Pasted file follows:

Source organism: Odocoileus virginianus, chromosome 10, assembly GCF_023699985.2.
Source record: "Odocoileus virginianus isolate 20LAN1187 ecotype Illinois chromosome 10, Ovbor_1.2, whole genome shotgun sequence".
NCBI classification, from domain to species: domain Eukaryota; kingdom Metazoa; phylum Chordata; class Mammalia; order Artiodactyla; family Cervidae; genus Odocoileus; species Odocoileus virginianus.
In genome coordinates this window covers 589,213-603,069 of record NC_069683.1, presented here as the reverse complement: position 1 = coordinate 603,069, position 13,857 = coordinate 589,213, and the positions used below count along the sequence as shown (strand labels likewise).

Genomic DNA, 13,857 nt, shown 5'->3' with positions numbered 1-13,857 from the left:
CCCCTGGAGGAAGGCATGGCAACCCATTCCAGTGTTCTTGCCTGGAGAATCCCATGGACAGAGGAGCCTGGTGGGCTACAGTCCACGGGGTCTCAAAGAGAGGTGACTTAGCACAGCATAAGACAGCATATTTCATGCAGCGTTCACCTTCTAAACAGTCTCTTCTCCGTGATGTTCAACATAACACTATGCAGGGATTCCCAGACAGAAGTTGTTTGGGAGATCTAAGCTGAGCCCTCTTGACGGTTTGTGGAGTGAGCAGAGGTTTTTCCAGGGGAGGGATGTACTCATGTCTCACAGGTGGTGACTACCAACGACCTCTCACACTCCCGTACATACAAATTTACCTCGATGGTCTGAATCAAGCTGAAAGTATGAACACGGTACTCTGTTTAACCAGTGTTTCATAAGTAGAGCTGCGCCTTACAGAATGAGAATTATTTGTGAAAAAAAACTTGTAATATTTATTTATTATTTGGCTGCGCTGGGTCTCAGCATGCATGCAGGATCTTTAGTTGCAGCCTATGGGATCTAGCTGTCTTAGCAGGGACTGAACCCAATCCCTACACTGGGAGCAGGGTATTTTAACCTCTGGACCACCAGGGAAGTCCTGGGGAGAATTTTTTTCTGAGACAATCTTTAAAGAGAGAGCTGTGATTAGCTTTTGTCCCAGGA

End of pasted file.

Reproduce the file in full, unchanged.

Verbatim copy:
Source organism: Odocoileus virginianus, chromosome 10, assembly GCF_023699985.2.
Source record: "Odocoileus virginianus isolate 20LAN1187 ecotype Illinois chromosome 10, Ovbor_1.2, whole genome shotgun sequence".
NCBI classification, from domain to species: domain Eukaryota; kingdom Metazoa; phylum Chordata; class Mammalia; order Artiodactyla; family Cervidae; genus Odocoileus; species Odocoileus virginianus.
In genome coordinates this window covers 589,213-603,069 of record NC_069683.1, presented here as the reverse complement: position 1 = coordinate 603,069, position 13,857 = coordinate 589,213, and the positions used below count along the sequence as shown (strand labels likewise).

Genomic DNA, 13,857 nt, shown 5'->3' with positions numbered 1-13,857 from the left:
CCCCTGGAGGAAGGCATGGCAACCCATTCCAGTGTTCTTGCCTGGAGAATCCCATGGACAGAGGAGCCTGGTGGGCTACAGTCCACGGGGTCTCAAAGAGAGGTGACTTAGCACAGCATAAGACAGCATATTTCATGCAGCGTTCACCTTCTAAACAGTCTCTTCTCCGTGATGTTCAACATAACACTATGCAGGGATTCCCAGACAGAAGTTGTTTGGGAGATCTAAGCTGAGCCCTCTTGACGGTTTGTGGAGTGAGCAGAGGTTTTTCCAGGGGAGGGATGTACTCATGTCTCACAGGTGGTGACTACCAACGACCTCTCACACTCCCGTACATACAAATTTACCTCGATGGTCTGAATCAAGCTGAAAGTATGAACACGGTACTCTGTTTAACCAGTGTTTCATAAGTAGAGCTGCGCCTTACAGAATGAGAATTATTTGTGAAAAAAAACTTGTAATATTTATTTATTATTTGGCTGCGCTGGGTCTCAGCATGCATGCAGGATCTTTAGTTGCAGCCTATGGGATCTAGCTGTCTTAGCAGGGACTGAACCCAATCCCTACACTGGGAGCAGGGTATTTTAACCTCTGGACCACCAGGGAAGTCCTGGGGAGAATTTTTTTCTGAGACAATCTTTAAAGAGAGAGCTGTGATTAGCTTTTGTCCCAGGA